All dogs can get all dog diseases. That said, Labradors generally have phenomenal appetites and are prone to becoming overweight or obese. This can not only shorten their lifespan, but may also make other diseases worse.
Based on research studies, some conditions that Labradors are predisposed to include, but are not limited to: allergies (which usually manifest as skin issues), some heart conditions, chronic hepatitis, diabetes mellitus, hypothyroidism, cranial cruciate ligament rupture, elbow and hip dysplasia, some muscle disorders, epilepsy, some kinds of cancer, juvenile onset cataracts, entropion, ectopic ureters, laryngeal paralysis, and low B12 levels.
Swimming-related conditions like limber tail (sprained tail from swimming or wagging too much) are also possible.
My Labrador inhales their food—how do I slow them down?
It's important for dogs to chew their food before swallowing—this aids in proper digestion, helps avoid tummy upset, and decreases choking and bloat risks.
Making it harder to gobble food is a good start. To do this, try using a slow feeder bowl, scattering food on the kitchen floor (if you don't mind slobber), splitting dinner into 2–4 smaller dinners, or feeding with enrichment or puzzle toys.
My Lab still acts hungry after meals. Am I not feeding enough?
For the most part, Labradors have bottomless stomachs and will rally to beg or eat, even after consuming a full meal. Don't take their word for it!
For a healthy adult dog at their ideal weight, the answer lies in this question: "Is my dog maintaining a stable, healthy weight?" If the answer is YES, you are totally feeding enough. If this is true but your Labrador is still begging intensely, it could be due to a number of things, like not feeling full (this is a volume issue rather than a calorie issue) or some health issues that indicate a vet visit isn't a bad idea.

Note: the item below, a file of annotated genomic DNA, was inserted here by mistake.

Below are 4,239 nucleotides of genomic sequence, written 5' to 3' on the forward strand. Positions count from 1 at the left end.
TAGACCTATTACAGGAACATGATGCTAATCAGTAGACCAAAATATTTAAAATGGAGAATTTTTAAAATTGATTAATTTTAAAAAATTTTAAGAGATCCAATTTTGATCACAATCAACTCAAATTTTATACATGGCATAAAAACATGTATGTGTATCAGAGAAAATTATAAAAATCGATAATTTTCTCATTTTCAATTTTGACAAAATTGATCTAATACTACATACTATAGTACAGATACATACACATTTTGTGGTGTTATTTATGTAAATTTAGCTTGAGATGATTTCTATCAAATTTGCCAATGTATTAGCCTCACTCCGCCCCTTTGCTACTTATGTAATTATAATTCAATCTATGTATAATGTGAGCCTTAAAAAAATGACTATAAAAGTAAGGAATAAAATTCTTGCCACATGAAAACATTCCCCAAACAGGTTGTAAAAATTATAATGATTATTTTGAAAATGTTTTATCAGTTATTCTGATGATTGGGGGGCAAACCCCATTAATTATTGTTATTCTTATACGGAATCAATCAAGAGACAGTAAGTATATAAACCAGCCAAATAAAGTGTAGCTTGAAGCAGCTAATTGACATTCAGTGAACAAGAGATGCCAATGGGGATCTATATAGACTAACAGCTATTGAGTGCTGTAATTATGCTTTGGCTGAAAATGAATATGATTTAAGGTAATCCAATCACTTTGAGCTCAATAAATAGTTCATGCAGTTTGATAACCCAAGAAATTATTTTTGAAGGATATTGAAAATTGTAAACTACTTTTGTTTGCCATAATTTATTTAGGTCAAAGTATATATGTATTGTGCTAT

If they are losing weight, food might be the issue, but other things could also be going on—we and you/your vet should talk about it. If they are gaining weight, ditto. If your vet says your pup's healthy and just perpetually hungry, you can try adding low-calorie extras to their dinner, like cooked green beans or broccoli, to give them that nice "full" feeling after eating without piling on the calories.
Should I elevate my Labrador's food and water bowls?
There isn't sufficient evidence to confirm that elevating bowls is beneficial to a healthy adult dog. However, if your dog has neck or back pain, it can be more comfortable to eat from an elevated bowl so they don't strain their neck as much.
Regarding the risk for gastric dilatation volvulus (GDV, or bloat)—to our knowledge there are only two relevant studies, and their findings conflict with regard to varying heights vs risk of GDV. In both studies, feeding from an elevated bowl did not reduce the risk of stomach torsion relative to feeding from the floor. The safest option without further evidence is to feed otherwise healthy, at-risk breeds from the floor. This may not reduce the risk of GDV, but there is no evidence to suggest that risk will increase.